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Are Teens in Low-Income and Welfare Families Working Too Much?

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Document date: November 01, 2000
Released online: November 01, 2000

Number B-25 in Series, "New Federalism: National Survey of America's Families"

The nonpartisan Urban Institute publishes studies, reports, and books on timely topics worthy of public consideration. The views expressed are those of the authors and should not be attributed to the Urban Institute, its trustees, or its funders.


Social policies and a thriving economy are drawing large numbers of single parents into jobs, reducing their reliance on welfare, and raising their families' incomes. But how do single mothers' welfare receipt and work influence their children's employment? Can young people avoid working long hours once their family's income increases? Do older children have to give up outside employment in order to take care of younger children and do other work at home? Or might continuing pressure on young people to help support their families cause them to work too many hours and do worse in school? Finally, when low-income mothers work, do their children gain more access to job networks and opportunities to find jobs?

Young people from low-income families have traditionally worked to help support their families. Until a few years ago, the concern was whether enough jobs were accessible to low-income and minority youth. Policymakers viewed the work experience gained during high school and in summer jobs as a source for teaching discipline, ability to work in a team, and skills that would prove worthwhile in future careers. Indeed, during the 1970s, high joblessness rates among teenagers led the federal government to spend more than a billion dollars on the Youth Incentive Entitlement Pilot Projects, a demonstration aimed at ensuring part-time and summer jobs for high school students from poor families in selected cities.

Today, however, whether young people gain or lose from working while in school is controversial. Most studies (Chaplin and Hannaway 1996; Ruhm 1998) find that taking a job as a student improves long-run career outcomes, though a few studies find no positive long-term impacts (Hotz et al. 1999). However, the new worry is that students working 20 or more hours per week are losing too much sleep, reducing their school performance, and risking health problems. A National Research Council panel has even proposed empowering the Department of Labor to restrict the number of hours that 16- and 17-year-olds can work during the school year.

This brief examines the work patterns of 16- to 17-year-old high school students and focuses on three key questions:

  • Do teens in low-income families work as much or more than other teens? In particular, do teens in families leaving welfare (Temporary Assistance for Needy Families or TANF) work more than teens in families on welfare?1
  • How do high school students' work patterns vary by race and gender?
  • Is work by teenagers associated with negative school-related outcomes, especially among teens in low-income and welfare families?

The data come from the 1997 wave of the National Survey of America's Families (NSAF), a nationally representative survey that oversampled families with incomes less than 200 percent of the poverty level and oversampled families in 13 states. Information is available on 2,630 high school students ages 16-17, including their employment, indicators of their school-related attitudes and behavior, and characteristics of their parents, including recent welfare histories.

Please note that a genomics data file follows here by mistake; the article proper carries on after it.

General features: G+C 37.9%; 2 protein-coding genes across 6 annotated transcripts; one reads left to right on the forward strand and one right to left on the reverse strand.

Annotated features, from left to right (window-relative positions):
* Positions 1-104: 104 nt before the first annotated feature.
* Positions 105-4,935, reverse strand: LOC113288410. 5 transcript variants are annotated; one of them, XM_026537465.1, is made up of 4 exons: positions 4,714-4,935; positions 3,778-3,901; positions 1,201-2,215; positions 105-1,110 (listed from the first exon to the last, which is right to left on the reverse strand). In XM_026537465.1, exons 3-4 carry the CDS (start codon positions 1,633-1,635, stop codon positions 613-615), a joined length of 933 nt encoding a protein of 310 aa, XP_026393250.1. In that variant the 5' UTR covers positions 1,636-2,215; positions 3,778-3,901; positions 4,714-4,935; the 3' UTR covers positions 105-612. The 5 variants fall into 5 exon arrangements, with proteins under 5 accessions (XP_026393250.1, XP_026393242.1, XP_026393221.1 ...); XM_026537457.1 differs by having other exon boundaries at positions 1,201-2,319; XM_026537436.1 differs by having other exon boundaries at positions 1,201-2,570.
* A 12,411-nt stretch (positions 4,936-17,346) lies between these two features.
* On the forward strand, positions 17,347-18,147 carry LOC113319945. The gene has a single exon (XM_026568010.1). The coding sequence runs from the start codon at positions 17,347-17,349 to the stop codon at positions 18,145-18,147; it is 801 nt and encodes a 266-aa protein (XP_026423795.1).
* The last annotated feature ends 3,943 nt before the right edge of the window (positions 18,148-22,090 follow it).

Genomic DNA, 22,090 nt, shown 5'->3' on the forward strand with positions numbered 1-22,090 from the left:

Which Teens Work Moderate and Long Hours?

Poverty makes earning money an urgent priority and should stimulate young people to take jobs while in school to help meet basic needs. One would expect work among teens to be most extensive in families on welfare, since they are especially poor and since teen children's earnings are among the few income sources that do not reduce welfare benefits (Lerman 1986). On the other hand, teens in low-income families and in families on welfare have the least access to employment opportunities, especially jobs that are geographically convenient enough to allow combining part-time work and school. Moreover, youth from welfare families with no working adults generally lack both informal connections to jobs and employed parental role models.

Over 40 percent of the nation's 16- to 17-year-old high school students held jobs during the month before the NSAF interview, which took place during the school year (table 1).2 About 25 percent of those holding jobs worked 20 hours or more per week. To determine the patterns by income and welfare groups, teens were classified into families below or above 200 percent of the poverty level and by whether their families were never on welfare, not currently on welfare but with prior welfare experience, or currently on welfare. Despite their more adequate family incomes, youth in moderate- and high-income families were more likely to work than youth in low-income families. Of teens in the neediest families—those currently on welfare—less than one in three (31 percent) worked; in contrast, nearly half (46 percent) of teens in families with incomes at least twice the poverty level held jobs. Youth in low-income families never on welfare represented an intermediate group; their 35 percent employment rate fell between the low rates for teens of current or former welfare recipients and the high rates in moderate- or high-income families.

Table 1. Employment Status of 16- and 17-Year-Old High School Students by Family Income and Structure, Gender, Race, and Hispanic Origin, 1997
  Not Working (%) Working Less Than 20 Hours per Week (%) Working 20 or More Hours per Week (%)
Total 58.4 29.9 11.7
Family Income
Above 200% Federal Poverty Level 53.9 33.6 12.5
Below 200%, Never Welfare 64.9 26.6 8.5
Below 200%, Welfare Leaver 71.3 9.4 19.2
Below 200%, Current Welfare 69.3 28.9 1.8
Family Structure
Two-Parent 56.1 33.1 10.8
Blended 54.8 27.6 17.6
Single-Parent 63.2 25.5 11.3
No Parent 64.9 32.7 2.4
Parent Education Level
Bachelor's Degree or Higher 55.3 36.0 8.7
High School/GED Only 59.0 29.4 11.6
Less Than High School 66.6 14.9 18.5
Parent Employment Status